What it is?
The Scottish government in conjunction with oil and gas giant Statoil shall build the world’s largest floating wind energy farm in Scottish seas. The Hywind Scotland project will comprise of five 6MW floating turbines interconnected with cables and anchored to the ocean floor in order to generate enough energy to power approximately 20,000 homes. The project differs from that of conventional offshore wind farms in that it utilizes a three-point mooring spread and anchoring system from which power is sent from the pilot farm to the shore station at Peterhead in Scotland.
How it will help?
Wind energy, and floating wind farms in particular, still being in the nascent stage represent a “new, significant, and increasingly competitive renewable energy source” according to Statoil’s executive vice-president for new energy solutions Irene Rummelhoff. Statoil aims to develop the pilot park project in order to demonstrate a commercially viable, utility-scale floating wind solution that will hopefully increase the global market potential. The project stakeholders and orchestrators believe that the development of floating offshore wind could be a potential gamechanger for the industry. Some noteworthy ramifications in particular are as follows:
- Carbon Trust research shows that floating wind projects could potentially reduce energy generating costs for offshore developments to below $129MWh, with larger concepts such as Hywind producing even lower costs of $109-122MWh. Currently the global average levelized cost of electricity (LCOE) for offshore projects is $145MWh.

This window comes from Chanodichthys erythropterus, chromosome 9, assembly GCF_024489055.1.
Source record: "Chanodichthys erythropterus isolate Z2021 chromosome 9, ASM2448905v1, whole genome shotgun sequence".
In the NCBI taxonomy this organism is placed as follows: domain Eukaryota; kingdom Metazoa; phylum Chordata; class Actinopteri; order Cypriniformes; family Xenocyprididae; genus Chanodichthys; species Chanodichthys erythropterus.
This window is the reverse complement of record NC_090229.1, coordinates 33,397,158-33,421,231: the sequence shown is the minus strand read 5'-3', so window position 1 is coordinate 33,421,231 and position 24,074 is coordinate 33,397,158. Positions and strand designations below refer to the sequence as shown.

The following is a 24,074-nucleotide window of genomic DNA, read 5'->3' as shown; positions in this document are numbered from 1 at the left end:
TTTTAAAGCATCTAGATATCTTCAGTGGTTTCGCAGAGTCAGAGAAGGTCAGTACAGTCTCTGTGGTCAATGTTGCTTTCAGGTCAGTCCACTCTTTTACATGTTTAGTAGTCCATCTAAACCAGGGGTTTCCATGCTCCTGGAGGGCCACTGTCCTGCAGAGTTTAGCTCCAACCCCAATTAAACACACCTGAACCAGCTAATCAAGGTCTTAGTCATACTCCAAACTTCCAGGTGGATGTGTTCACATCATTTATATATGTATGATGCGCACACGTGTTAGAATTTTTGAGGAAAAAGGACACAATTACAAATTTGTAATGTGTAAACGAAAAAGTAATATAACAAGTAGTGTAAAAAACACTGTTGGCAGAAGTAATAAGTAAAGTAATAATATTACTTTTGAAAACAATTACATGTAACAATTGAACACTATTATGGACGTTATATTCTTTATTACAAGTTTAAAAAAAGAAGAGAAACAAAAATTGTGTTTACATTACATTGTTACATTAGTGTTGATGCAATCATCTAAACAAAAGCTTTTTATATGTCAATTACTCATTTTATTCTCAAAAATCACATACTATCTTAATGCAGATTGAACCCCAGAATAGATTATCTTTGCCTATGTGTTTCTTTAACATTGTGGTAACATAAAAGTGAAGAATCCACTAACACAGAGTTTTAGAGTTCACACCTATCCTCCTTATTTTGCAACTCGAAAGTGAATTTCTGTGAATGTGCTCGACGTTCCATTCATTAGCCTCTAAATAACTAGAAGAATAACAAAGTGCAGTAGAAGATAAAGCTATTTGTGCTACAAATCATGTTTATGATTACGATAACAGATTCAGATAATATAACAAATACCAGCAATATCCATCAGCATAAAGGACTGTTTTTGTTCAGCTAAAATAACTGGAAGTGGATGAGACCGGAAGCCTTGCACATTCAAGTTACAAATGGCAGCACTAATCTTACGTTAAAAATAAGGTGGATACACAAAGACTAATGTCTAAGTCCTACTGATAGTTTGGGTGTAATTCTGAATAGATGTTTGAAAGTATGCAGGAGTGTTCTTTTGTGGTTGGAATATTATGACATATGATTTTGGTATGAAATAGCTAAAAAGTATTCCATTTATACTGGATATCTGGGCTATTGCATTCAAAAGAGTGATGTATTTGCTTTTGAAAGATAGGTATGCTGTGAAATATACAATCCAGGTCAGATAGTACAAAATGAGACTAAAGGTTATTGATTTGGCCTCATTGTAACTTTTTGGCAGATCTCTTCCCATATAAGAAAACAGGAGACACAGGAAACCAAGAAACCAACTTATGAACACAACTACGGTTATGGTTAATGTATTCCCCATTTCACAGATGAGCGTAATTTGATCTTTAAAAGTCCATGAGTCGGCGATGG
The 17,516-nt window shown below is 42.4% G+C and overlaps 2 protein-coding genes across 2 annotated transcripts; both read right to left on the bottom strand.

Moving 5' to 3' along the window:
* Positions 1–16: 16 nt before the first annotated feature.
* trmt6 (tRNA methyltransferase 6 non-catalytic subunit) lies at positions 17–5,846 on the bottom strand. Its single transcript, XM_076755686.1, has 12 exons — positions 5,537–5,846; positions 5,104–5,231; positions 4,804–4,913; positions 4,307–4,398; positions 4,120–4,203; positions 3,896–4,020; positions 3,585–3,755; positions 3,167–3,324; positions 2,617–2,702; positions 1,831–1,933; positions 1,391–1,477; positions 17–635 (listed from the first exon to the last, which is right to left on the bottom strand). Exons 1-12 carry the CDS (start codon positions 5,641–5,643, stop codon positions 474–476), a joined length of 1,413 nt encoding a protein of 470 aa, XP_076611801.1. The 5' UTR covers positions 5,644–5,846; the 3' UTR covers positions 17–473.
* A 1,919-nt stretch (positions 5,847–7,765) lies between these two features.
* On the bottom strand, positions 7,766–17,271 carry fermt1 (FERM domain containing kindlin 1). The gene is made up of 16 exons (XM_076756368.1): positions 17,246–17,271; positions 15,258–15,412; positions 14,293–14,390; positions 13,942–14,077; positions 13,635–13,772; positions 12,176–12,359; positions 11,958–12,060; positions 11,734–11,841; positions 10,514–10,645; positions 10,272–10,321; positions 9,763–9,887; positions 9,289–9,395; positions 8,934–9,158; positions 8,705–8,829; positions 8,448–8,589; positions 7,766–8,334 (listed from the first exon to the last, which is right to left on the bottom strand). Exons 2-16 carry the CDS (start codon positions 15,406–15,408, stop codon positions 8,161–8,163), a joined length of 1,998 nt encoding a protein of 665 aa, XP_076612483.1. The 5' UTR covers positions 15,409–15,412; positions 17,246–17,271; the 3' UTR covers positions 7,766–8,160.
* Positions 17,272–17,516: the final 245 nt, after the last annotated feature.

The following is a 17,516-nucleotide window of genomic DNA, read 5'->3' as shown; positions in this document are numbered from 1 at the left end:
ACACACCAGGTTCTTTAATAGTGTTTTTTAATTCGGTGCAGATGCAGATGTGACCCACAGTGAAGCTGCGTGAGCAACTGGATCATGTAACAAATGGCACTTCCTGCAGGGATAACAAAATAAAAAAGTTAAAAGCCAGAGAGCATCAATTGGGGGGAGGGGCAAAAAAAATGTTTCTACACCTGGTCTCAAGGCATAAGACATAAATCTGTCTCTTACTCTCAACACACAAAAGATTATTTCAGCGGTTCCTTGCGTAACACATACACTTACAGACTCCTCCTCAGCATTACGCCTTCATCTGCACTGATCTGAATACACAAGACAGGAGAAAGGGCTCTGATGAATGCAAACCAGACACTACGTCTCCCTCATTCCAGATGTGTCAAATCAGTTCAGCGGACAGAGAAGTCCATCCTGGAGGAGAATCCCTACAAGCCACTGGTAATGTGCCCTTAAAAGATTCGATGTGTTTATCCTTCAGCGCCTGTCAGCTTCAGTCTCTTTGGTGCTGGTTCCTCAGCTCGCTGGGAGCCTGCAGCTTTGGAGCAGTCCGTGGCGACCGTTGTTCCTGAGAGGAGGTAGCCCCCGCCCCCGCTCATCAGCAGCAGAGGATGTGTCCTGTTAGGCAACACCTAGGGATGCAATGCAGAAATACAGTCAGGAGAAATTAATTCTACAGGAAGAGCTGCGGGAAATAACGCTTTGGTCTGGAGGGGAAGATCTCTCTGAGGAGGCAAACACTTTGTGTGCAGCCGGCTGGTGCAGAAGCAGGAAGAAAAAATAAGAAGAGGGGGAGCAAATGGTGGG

- Energy Technologies Institute (ETI) reported that floating offshore wind could be a credible, cost-effective form of low-carbon energy for the UK by the mid-2020’s.
As momentum builds around floating wind farm energy the major two obstacles to navigate in the coming years will be government policy that can incorporate such energy and reducing the cost of producing electricity relative to other forms on the market. Other countries such as Norway, Japan, the US, and the UK have also begun similar projects but they are still at early development stages. The further development of these projects in deeper water will rely heavily on massive investments as well as leveraging existing infrastructure and supply-chain capabilities from the offshore oil and gas industry. It will therefore take another 5-10 years before projects like these can be truly commercially viable and implementable.